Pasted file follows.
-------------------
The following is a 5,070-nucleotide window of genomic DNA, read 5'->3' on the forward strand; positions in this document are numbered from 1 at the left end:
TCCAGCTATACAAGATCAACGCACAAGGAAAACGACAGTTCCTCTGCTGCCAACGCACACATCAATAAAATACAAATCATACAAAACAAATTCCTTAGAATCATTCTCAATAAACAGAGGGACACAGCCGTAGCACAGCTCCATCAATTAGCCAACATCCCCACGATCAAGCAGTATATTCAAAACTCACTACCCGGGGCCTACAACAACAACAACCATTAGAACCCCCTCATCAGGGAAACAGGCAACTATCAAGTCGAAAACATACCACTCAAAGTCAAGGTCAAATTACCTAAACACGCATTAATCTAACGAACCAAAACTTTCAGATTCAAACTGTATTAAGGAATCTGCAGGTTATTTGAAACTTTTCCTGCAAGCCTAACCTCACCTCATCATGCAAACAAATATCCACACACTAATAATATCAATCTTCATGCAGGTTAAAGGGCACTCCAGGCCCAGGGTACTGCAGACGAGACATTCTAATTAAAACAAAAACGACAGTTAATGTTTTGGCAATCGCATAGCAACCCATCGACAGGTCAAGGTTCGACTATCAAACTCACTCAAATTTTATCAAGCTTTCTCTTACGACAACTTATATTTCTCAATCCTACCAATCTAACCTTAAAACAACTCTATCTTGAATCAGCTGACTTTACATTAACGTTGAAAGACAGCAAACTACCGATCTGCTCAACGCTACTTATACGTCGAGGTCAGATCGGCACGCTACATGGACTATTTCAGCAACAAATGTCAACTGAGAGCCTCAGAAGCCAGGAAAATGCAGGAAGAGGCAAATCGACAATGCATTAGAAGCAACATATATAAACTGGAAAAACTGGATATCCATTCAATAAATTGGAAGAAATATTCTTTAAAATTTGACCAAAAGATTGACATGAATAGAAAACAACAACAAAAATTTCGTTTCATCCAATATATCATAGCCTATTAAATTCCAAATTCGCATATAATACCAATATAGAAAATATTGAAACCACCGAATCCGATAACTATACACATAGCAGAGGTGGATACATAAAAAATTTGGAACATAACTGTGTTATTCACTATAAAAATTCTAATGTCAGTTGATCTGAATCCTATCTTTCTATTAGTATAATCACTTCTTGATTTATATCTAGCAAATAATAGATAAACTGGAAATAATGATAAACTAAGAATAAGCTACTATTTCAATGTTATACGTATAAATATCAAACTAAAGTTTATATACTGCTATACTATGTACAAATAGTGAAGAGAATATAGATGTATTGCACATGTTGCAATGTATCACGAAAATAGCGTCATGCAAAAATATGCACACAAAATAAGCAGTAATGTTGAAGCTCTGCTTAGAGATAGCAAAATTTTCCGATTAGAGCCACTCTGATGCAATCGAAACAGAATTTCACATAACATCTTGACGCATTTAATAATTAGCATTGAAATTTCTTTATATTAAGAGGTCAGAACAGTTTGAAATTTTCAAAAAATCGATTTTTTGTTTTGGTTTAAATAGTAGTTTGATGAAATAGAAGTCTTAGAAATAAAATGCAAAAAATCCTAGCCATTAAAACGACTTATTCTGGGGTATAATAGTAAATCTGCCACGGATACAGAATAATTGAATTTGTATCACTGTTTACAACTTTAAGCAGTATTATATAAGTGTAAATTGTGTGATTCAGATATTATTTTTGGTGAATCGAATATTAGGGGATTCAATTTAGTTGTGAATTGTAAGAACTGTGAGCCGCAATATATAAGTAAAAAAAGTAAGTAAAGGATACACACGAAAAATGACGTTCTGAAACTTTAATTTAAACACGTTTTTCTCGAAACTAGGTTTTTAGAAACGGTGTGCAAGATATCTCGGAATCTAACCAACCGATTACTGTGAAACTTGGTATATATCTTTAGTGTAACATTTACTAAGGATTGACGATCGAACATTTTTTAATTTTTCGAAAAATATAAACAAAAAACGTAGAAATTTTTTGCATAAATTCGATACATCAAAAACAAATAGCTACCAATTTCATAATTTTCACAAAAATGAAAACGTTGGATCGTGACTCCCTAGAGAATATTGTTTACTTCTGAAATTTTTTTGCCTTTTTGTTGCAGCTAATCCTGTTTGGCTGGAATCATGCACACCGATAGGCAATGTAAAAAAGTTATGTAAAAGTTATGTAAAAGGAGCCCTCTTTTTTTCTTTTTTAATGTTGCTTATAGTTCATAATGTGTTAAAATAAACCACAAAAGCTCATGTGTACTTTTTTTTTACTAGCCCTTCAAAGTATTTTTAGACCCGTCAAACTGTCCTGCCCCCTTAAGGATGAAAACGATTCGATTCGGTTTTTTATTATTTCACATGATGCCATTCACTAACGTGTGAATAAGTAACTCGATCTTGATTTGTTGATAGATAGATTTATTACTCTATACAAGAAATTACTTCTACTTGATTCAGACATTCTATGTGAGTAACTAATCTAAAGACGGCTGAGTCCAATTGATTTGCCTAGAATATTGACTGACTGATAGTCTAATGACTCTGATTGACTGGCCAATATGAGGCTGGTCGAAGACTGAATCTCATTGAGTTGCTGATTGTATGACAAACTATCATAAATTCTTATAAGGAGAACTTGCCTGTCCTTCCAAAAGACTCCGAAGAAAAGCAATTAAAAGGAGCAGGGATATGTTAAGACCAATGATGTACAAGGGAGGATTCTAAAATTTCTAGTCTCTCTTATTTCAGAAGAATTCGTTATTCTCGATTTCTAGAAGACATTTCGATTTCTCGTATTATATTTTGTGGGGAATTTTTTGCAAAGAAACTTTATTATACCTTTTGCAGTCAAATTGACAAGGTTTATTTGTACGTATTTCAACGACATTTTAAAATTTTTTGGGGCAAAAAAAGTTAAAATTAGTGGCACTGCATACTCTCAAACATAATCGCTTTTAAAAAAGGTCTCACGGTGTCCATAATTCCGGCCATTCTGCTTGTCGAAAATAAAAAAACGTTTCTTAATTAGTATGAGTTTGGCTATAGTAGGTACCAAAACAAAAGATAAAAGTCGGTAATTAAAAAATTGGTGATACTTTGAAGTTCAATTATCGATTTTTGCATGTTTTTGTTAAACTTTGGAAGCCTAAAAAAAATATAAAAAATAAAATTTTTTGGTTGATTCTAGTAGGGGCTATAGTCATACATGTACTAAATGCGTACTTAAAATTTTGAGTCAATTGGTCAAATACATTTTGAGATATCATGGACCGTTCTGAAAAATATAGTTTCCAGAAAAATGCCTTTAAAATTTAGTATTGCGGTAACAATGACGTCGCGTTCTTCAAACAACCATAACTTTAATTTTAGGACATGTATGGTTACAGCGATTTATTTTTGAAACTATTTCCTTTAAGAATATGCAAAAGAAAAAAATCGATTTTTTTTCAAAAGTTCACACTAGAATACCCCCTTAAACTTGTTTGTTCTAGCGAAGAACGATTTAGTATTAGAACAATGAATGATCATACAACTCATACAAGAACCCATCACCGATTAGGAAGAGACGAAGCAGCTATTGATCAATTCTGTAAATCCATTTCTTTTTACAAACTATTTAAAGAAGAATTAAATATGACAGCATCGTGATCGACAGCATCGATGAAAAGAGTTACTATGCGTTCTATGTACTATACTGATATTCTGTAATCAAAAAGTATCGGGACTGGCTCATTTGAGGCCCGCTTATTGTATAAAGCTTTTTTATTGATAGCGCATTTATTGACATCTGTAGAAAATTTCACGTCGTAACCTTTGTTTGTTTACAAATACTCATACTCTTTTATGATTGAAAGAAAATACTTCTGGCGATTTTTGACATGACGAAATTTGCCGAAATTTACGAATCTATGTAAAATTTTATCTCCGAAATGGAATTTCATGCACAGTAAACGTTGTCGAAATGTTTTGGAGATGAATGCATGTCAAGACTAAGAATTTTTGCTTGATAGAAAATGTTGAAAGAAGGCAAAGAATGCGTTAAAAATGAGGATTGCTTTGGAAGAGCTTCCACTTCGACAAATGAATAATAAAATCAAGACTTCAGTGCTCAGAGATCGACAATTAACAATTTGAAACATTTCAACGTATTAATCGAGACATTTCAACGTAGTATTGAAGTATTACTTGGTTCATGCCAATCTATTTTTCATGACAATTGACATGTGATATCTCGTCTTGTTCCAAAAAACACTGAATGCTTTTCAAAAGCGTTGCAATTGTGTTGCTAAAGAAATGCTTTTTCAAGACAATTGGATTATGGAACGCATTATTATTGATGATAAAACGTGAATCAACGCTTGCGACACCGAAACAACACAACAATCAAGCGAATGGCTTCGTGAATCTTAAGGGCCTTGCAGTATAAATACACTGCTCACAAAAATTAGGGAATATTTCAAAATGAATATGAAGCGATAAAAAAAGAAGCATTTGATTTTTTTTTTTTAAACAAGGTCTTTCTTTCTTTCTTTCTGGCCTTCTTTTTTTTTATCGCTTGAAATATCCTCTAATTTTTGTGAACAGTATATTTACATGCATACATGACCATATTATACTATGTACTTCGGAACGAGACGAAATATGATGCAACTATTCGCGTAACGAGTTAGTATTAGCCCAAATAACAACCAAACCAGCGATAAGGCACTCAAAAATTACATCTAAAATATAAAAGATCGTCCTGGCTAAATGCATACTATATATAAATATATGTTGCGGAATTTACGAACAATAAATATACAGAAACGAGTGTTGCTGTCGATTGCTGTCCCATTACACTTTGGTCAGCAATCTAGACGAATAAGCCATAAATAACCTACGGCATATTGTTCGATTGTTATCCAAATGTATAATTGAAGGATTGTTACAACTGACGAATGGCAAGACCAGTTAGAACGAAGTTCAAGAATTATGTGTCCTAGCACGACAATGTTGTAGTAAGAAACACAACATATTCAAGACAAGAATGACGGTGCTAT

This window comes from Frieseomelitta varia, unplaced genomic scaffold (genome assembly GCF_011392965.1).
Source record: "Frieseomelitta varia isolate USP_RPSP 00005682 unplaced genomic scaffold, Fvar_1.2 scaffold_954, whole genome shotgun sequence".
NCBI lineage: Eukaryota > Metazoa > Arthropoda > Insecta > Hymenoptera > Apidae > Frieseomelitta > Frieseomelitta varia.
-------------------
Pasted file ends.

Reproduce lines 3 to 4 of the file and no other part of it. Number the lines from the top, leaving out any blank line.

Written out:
This window comes from Frieseomelitta varia, unplaced genomic scaffold (genome assembly GCF_011392965.1).
Source record: "Frieseomelitta varia isolate USP_RPSP 00005682 unplaced genomic scaffold, Fvar_1.2 scaffold_954, whole genome shotgun sequence".